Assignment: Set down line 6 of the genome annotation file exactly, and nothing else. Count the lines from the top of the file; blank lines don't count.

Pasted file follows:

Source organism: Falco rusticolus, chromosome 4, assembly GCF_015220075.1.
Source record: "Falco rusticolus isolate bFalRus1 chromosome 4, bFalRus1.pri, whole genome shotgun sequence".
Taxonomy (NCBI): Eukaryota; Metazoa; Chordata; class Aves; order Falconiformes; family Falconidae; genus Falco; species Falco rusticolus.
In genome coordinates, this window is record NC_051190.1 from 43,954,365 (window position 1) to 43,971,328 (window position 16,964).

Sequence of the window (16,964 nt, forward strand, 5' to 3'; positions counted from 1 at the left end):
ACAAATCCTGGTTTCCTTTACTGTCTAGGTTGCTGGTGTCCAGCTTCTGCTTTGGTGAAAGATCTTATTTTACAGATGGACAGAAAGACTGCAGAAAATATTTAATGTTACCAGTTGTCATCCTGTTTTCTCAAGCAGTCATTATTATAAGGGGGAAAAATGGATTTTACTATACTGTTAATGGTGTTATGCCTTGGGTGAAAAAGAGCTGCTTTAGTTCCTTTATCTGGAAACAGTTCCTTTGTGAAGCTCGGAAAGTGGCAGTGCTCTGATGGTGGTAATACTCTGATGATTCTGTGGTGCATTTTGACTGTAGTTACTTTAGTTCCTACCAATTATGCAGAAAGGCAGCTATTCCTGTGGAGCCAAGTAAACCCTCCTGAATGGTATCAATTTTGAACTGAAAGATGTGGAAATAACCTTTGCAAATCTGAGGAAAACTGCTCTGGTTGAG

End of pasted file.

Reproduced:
ACAAATCCTGGTTTCCTTTACTGTCTAGGTTGCTGGTGTCCAGCTTCTGCTTTGGTGAAAGATCTTATTTTACAGATGGACAGAAAGACTGCAGAAAATATTTAATGTTACCAGTTGTCATCCTGTTTTCTCAAGCAGTCATTATTATAAGGGGGAAAAATGGATTTTACTATACTGTTAATGGTGTTATGCCTTGGGTGAAAAAGAGCTGCTTTAGTTCCTTTATCTGGAAACAGTTCCTTTGTGAAGCTCGGAAAGTGGCAGTGCTCTGATGGTGGTAATACTCTGATGATTCTGTGGTGCATTTTGACTGTAGTTACTTTAGTTCCTACCAATTATGCAGAAAGGCAGCTATTCCTGTGGAGCCAAGTAAACCCTCCTGAATGGTATCAATTTTGAACTGAAAGATGTGGAAATAACCTTTGCAAATCTGAGGAAAACTGCTCTGGTTGAG